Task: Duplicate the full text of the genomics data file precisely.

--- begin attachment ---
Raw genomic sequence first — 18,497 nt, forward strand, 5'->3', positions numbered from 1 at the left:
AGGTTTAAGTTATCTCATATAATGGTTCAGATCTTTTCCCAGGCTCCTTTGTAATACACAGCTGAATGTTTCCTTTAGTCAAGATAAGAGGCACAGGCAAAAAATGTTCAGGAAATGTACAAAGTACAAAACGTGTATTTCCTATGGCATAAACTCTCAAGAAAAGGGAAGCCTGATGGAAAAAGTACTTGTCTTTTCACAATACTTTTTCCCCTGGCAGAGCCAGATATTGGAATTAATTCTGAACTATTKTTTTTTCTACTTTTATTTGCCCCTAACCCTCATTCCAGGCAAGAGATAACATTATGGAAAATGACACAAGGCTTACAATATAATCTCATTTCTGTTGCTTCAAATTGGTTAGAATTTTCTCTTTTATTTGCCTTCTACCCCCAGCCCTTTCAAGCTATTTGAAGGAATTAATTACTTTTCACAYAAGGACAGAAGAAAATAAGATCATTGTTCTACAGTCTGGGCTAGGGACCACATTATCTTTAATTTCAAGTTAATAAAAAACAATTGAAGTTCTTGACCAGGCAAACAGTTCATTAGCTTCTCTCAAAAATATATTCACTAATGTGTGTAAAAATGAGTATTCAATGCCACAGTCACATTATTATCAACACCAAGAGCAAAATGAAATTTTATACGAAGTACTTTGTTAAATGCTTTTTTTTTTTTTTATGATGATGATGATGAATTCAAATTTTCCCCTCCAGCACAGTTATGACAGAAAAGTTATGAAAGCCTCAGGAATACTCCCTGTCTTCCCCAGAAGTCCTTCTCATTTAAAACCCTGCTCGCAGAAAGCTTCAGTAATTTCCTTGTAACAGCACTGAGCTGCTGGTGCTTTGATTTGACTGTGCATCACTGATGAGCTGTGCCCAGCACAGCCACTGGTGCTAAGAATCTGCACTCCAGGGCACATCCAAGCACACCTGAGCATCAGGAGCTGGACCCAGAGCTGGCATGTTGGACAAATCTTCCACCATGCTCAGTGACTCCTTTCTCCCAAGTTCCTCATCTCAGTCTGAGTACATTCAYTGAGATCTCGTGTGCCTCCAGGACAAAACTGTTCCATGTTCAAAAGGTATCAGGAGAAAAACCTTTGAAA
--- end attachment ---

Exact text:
Raw genomic sequence first — 18,497 nt, forward strand, 5'->3', positions numbered from 1 at the left:
AGGTTTAAGTTATCTCATATAATGGTTCAGATCTTTTCCCAGGCTCCTTTGTAATACACAGCTGAATGTTTCCTTTAGTCAAGATAAGAGGCACAGGCAAAAAATGTTCAGGAAATGTACAAAGTACAAAACGTGTATTTCCTATGGCATAAACTCTCAAGAAAAGGGAAGCCTGATGGAAAAAGTACTTGTCTTTTCACAATACTTTTTCCCCTGGCAGAGCCAGATATTGGAATTAATTCTGAACTATTKTTTTTTCTACTTTTATTTGCCCCTAACCCTCATTCCAGGCAAGAGATAACATTATGGAAAATGACACAAGGCTTACAATATAATCTCATTTCTGTTGCTTCAAATTGGTTAGAATTTTCTCTTTTATTTGCCTTCTACCCCCAGCCCTTTCAAGCTATTTGAAGGAATTAATTACTTTTCACAYAAGGACAGAAGAAAATAAGATCATTGTTCTACAGTCTGGGCTAGGGACCACATTATCTTTAATTTCAAGTTAATAAAAAACAATTGAAGTTCTTGACCAGGCAAACAGTTCATTAGCTTCTCTCAAAAATATATTCACTAATGTGTGTAAAAATGAGTATTCAATGCCACAGTCACATTATTATCAACACCAAGAGCAAAATGAAATTTTATACGAAGTACTTTGTTAAATGCTTTTTTTTTTTTTTATGATGATGATGATGAATTCAAATTTTCCCCTCCAGCACAGTTATGACAGAAAAGTTATGAAAGCCTCAGGAATACTCCCTGTCTTCCCCAGAAGTCCTTCTCATTTAAAACCCTGCTCGCAGAAAGCTTCAGTAATTTCCTTGTAACAGCACTGAGCTGCTGGTGCTTTGATTTGACTGTGCATCACTGATGAGCTGTGCCCAGCACAGCCACTGGTGCTAAGAATCTGCACTCCAGGGCACATCCAAGCACACCTGAGCATCAGGAGCTGGACCCAGAGCTGGCATGTTGGACAAATCTTCCACCATGCTCAGTGACTCCTTTCTCCCAAGTTCCTCATCTCAGTCTGAGTACATTCAYTGAGATCTCGTGTGCCTCCAGGACAAAACTGTTCCATGTTCAAAAGGTATCAGGAGAAAAACCTTTGAAA